Scott Sutton, PhD, is a consultant with emphasis on microbiology and GMP issues at Vectech Pharmaceutical Consultants, Inc., tel. 585.594.8273, firstname.lastname@example.org He also operates the PMFList, a microbiology e-mail list (http://www.microbiol.org/pmflist.htm) and the PSDG e-mail list (pharmaceutical stability topics).
Submitted: Aug. 30, 2006. Accepted: Sept. 26, 2006.
Keywords: European Pharmacopoeia, Japanese Pharmacopoeia,limits, microbial testing, US Pharmacopeia,
1. USP Chapter ‹1196›, "Pharmacopeial Harmonization," US Pharmacopeia (USP) 29–National Formulary (NF) 24 (US Pharmacopeial Convention [USP], Rockville, MD, 2006), pp. 3031–3035.
2. USP, Chapter ‹61›, "Microbiological Examination Of Nonsterile Products: Microbial Enumeration Tests," Pharm Forum. 29 (5), 1714–1722 (2003).
3. USP, Chapter ‹62›, "Microbiological Examination of Nonsterile Products: Tests for Specified Microorganisms," Pharm Forum. 29 (5), 1722–1733 (2003).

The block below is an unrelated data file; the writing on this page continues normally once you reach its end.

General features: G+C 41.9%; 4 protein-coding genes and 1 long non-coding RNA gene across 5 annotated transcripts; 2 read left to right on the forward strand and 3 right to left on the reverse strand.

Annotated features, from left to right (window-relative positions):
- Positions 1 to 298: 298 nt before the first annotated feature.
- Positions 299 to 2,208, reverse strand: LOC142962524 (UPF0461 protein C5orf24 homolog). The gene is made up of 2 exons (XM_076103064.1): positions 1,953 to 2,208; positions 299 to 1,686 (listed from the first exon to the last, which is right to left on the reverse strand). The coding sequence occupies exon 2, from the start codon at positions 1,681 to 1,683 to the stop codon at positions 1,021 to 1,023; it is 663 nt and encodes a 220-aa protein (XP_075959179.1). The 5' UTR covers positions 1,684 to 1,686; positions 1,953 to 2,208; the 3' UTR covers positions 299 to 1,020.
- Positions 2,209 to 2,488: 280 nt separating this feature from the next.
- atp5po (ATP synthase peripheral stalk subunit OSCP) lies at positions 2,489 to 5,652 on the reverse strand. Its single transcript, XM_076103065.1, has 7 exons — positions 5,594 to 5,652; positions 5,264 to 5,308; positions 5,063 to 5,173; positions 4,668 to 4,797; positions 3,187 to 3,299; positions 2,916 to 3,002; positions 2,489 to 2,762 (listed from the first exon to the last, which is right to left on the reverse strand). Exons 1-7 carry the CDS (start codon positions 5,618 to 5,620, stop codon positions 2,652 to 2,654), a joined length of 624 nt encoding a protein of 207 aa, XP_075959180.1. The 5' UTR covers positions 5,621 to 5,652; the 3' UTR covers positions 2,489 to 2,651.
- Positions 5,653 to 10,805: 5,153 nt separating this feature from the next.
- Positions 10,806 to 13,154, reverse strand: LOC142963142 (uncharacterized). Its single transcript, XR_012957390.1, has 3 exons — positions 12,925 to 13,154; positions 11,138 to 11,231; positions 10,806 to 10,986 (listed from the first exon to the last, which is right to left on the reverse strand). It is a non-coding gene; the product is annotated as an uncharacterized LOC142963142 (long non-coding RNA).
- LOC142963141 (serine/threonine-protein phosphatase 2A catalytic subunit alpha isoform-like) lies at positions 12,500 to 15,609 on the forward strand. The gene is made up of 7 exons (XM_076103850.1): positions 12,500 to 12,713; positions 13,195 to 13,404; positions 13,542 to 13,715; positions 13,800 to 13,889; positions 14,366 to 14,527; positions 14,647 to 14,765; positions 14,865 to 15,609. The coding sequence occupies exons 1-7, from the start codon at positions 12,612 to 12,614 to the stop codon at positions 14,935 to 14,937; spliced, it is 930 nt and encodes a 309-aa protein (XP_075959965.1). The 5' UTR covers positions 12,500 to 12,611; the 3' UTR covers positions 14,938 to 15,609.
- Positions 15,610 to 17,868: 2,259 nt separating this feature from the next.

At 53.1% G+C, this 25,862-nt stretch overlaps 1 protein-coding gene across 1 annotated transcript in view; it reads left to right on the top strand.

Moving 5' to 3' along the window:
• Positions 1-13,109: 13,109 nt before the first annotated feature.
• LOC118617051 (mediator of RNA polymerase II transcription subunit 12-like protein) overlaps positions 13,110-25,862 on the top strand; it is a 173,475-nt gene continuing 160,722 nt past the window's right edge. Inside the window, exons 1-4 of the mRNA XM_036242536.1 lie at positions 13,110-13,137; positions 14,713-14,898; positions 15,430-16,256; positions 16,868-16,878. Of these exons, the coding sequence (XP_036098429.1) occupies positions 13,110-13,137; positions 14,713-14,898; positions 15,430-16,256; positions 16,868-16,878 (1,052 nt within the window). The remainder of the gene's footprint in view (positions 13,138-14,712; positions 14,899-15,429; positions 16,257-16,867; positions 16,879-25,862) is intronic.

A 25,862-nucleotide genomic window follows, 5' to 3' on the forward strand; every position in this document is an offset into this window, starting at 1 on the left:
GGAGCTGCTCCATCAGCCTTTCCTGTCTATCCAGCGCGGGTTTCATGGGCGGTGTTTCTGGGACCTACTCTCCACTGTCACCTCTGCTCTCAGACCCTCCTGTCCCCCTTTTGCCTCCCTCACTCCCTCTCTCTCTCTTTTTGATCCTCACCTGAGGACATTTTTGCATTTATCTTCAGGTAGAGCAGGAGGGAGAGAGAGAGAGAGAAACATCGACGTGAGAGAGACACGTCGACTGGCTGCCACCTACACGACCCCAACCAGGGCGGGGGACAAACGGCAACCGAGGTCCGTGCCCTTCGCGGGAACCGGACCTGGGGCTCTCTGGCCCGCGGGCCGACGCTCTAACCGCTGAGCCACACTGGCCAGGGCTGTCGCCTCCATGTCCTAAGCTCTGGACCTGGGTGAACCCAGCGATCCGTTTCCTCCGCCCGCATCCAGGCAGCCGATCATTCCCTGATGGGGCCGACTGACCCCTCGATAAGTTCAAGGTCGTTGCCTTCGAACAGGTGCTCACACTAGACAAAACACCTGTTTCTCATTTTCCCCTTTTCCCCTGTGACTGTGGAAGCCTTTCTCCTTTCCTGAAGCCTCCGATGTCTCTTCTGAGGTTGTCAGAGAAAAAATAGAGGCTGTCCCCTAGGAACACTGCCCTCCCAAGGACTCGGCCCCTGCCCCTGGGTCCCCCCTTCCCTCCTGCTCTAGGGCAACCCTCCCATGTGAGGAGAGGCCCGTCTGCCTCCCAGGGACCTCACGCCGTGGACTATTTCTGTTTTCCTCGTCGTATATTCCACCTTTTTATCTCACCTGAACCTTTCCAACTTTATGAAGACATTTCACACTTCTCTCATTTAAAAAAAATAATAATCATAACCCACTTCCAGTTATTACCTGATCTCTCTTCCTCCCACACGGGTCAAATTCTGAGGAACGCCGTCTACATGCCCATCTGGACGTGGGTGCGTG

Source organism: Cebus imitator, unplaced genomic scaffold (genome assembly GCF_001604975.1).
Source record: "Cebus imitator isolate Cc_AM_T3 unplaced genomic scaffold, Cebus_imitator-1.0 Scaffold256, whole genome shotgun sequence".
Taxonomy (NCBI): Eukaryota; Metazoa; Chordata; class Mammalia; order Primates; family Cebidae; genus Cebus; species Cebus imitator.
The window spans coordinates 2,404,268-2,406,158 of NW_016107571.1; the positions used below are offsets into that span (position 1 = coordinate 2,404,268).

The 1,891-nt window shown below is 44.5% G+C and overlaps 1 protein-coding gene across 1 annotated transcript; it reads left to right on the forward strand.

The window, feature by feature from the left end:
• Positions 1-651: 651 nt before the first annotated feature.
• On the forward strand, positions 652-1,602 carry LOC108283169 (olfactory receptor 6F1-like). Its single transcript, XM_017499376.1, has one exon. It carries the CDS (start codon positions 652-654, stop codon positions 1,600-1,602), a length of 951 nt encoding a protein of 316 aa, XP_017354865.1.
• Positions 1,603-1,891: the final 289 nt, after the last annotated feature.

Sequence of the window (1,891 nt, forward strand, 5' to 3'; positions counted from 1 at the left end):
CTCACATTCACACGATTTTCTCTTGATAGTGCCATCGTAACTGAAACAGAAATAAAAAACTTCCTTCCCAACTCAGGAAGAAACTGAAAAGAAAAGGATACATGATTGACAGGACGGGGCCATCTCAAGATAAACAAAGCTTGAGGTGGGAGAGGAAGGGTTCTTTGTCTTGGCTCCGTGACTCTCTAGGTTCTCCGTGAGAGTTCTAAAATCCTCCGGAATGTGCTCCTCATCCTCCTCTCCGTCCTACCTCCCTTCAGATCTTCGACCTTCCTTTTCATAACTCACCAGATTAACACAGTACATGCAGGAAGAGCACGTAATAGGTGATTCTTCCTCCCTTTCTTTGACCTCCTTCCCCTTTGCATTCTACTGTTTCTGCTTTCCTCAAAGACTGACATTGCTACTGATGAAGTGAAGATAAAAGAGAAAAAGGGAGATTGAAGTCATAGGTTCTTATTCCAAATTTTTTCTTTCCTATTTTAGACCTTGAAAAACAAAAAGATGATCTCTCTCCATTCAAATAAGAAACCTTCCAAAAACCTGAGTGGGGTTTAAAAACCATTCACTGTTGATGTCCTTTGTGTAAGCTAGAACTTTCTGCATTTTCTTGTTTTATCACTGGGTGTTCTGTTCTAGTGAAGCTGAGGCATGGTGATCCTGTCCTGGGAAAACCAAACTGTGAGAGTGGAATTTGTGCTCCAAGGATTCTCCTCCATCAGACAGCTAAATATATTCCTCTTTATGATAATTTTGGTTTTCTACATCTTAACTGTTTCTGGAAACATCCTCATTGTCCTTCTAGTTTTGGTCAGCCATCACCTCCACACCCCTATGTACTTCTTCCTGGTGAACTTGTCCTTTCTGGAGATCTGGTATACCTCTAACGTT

4. USP, Chapter ‹1111›, "Microbiological Quality of Nonsterile Pharmaceutical Products," Pharm Forum. 29 (5), 1733–1735 (2003).
5. Chapter ‹61›, "Microbial Limits Tests," USP 29–NF 24 (US Pharmacopeial Convention, Rockville, MD, 2006), pp. 2503–2508.
6. Chapter ‹1111›, "Microbiological Attributes of Nonsterile Pharmaceutical Products," USP 29–NF 24 (USP, Rockville, MD, 2006), p. 2969.
7. European Directorate for the Quality of Medicines, http://www.pheur.org/site/page_630.php?rubrique=446, accessed Oct. 23, 2006.
8. US Food and Drug Administration, Bacterial Analytical Manual Online, http://www.cfsan.fda.gov/~ebam/bam-toc.html. The second appendix with tutorial on most probable number methods: http://www.cfsan.fda.gov/~ebam/bam-a2.html, accessed Oct. 20, 2006.
9. Chapter ‹1227›, "Validation of Microbial Recovery from Pharmacopeial Articles," USP 29–NF 24 (USP, Rockville, MD, 2006), pp. 3053–3055.